Oswego County P-TECH is a program focused on technical, professional and academic skills. In the wake of the coronavirus outbreak, P-TECH students, teachers and administrators have found their worlds turned upside down.
For some background: Students must be accepted into the P-TECH program, as eighth graders, after an application and interview process. At its core, the program is a partnership between county school districts, Onondaga Community College and industry partners.
“We have several advanced manufacturing companies here in Oswego County that work together to provide an educational experience for students that prepares them for the field of manufacturing,” Oswego County P-TECH Principal Brian Heffron said.
By graduation, P-TECH students receive a Regents high school diploma and an associate’s degree in either mechanical or electrical engineering.
Given their unique program, we checked in with Principal Heffron to see how students and teachers are coping now that K-12 schools and colleges across the state have moved to remote teaching in the wake of the coronavirus epidemic.
First steps after closure
Heffron said the first step in the process was securing basic supplies for P-TECH students: food, technology – even paper and pencils. From there, the focus was on their studies. This was made all the more difficult by the new distance learning protocols. There are certain challenges in teaching from a distance, Heffron said, especially when dealing with new material.
“Our purpose when we are looking at what we can do for our students is to provide them opportunities for them to sharpen their skills,” Heffron said, “especially during a time here that P-TECH is really focusing a lot on those professional skills and technical skills.”
Heffron said there’s a lot that can be done for the students, while focusing on elements they’ve already learned.
On remote-learning technology in a rural county
P-TECH students, as part of their curriculum, are exposed to many educational formats. Many of them are comfortable with classroom technology that goes beyond in-person learning, according to Heffron.
“Students are actively participating in Google Classroom or Blackboard, so they have lots of exposure to those things. It’s an extension of their learning during a normal course of the school year,” Heffron said.
That became the focus when transitioning to classwork and enrichment activities that can only occur outside of the traditional classroom – using platforms that students were already familiar with. Heffron said it’s been a success so far.
“Students have really had a smooth transition. They are actively engaged.”
In rural areas of Oswego County, internet services can be sparse. What internet families do have is not always strong, consistent or reliable, Heffron said.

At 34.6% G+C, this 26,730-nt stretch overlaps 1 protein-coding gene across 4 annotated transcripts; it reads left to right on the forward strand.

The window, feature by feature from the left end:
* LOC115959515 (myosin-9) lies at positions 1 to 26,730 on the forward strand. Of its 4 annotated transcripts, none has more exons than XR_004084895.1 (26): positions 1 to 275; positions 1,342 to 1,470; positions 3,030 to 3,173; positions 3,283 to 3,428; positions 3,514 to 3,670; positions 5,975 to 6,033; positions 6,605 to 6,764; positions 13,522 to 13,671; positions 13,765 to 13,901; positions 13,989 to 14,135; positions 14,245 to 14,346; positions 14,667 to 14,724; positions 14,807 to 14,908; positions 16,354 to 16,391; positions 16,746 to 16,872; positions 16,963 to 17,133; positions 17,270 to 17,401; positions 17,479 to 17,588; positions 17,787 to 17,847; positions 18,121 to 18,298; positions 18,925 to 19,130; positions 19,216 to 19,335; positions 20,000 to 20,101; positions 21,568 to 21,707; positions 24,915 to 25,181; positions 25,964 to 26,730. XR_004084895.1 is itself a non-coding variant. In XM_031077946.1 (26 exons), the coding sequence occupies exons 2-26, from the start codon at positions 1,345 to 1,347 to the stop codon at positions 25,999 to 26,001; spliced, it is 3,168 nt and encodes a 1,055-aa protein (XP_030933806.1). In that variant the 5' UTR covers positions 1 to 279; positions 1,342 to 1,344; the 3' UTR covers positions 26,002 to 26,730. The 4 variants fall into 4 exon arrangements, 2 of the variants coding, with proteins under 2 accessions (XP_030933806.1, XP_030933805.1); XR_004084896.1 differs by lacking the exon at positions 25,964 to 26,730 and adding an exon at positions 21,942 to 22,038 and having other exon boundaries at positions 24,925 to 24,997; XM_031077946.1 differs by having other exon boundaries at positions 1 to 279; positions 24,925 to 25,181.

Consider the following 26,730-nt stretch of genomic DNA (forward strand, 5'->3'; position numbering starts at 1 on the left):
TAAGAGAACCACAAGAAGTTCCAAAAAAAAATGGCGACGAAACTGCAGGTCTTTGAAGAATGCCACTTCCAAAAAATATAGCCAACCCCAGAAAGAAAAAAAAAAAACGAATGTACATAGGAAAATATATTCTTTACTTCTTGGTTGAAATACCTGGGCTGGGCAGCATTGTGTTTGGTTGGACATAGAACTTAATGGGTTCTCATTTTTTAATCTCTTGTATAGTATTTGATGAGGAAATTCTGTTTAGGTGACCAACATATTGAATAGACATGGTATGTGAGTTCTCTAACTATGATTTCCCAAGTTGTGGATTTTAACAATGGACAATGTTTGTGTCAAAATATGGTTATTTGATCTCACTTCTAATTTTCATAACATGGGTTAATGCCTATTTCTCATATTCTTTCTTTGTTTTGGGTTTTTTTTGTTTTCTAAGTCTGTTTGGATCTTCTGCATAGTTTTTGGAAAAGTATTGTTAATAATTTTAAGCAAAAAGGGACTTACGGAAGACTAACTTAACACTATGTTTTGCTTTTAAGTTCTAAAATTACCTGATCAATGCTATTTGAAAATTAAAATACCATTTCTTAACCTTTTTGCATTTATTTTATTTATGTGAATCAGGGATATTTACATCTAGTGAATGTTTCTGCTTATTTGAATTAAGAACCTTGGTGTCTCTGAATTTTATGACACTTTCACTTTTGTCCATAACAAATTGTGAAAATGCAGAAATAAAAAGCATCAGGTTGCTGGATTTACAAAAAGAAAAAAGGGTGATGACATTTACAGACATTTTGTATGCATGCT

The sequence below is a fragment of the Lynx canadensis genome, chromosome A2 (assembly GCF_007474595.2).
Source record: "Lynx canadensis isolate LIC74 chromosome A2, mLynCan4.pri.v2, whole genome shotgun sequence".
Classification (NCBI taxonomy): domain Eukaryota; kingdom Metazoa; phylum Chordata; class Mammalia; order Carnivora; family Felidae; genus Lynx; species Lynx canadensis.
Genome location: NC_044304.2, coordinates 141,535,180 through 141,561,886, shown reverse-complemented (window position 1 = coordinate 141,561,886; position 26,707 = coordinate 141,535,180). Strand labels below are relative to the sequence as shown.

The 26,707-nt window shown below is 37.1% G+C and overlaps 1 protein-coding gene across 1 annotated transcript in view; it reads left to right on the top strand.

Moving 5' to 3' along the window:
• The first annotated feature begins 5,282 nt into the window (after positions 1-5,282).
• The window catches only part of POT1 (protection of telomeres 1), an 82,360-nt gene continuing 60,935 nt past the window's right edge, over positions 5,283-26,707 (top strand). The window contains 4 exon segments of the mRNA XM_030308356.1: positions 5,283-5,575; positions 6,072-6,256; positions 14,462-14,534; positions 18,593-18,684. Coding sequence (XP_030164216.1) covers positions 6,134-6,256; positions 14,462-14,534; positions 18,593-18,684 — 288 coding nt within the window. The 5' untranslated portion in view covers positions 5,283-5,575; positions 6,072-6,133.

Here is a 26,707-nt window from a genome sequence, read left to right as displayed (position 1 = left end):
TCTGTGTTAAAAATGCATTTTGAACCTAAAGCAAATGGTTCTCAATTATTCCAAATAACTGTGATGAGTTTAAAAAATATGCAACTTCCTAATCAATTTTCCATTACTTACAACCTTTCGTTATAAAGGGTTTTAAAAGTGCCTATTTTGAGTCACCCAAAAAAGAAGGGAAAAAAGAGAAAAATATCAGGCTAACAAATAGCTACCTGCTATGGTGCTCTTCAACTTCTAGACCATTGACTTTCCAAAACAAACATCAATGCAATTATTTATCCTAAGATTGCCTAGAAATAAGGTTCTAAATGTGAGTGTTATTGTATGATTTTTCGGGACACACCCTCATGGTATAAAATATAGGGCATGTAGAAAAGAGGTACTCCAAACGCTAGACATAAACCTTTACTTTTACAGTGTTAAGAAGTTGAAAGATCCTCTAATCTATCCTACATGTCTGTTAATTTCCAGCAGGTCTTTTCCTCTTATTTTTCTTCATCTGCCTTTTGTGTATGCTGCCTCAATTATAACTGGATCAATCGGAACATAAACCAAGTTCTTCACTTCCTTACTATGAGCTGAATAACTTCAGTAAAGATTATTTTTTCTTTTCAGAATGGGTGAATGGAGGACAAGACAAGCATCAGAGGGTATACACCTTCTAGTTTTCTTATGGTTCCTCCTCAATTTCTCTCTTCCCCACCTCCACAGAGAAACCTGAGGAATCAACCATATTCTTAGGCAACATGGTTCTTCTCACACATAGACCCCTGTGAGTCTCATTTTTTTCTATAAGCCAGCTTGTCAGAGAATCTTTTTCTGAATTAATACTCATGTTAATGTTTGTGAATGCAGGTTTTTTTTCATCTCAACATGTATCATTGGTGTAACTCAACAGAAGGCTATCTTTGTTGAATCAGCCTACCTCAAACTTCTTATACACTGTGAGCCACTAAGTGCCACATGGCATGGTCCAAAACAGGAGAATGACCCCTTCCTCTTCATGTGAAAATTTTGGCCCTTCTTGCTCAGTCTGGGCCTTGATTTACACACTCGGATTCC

“Once we identified what students had and what sort of strength their internet was, we made decisions to be able to help those students out.”
In some cases, that meant providing them loaner laptops. In other scenarios, materials were delivered in other formats or as hard-copies.
Teaching: Not just a job
In a recent remote faculty meeting, Heffon spent time checking in with teachers. The focus was student success in this unprecedented time, but time was also made to vent and to share obstacles teachers face.
Heffron said it’s important to take care of everyone during the school closures.
“They are working very hard to be able to connect with our students and we want to make sure that they are supported and that they have their needs being met as well.”
Why there may be at least one silver lining
Heffron said the majority of phone calls he receives are from parents and caregivers asking how they can continue to support their students as they learn remotely. As caregivers become more involved, working side-by-side with their students, some have remarked that they’ve had good conversations and developed connections with their children during this time.
But what if these connections could continue after the coronavirus epidemic passes?
“I think there’s an opportunity here to really sort of allow parents to look at their child and say ‘Not only is it important that I have a role in the educational component of their life, but also my child is willing to allow me to have that relationship’” Heffron said. “We are going to have a group of parents who really have had to go through an experience where they have been aware of the things that students face.”
As the coronavirus epidemic continues to affect our community, we're checking in with members of organizations and businesses in the area who have made drastic changes to continue to provide essential services. Hear these conversations during "Morning Edition," with extended versions available online. Catch up on the latest coronavirus news from NPR and WRVO anytime.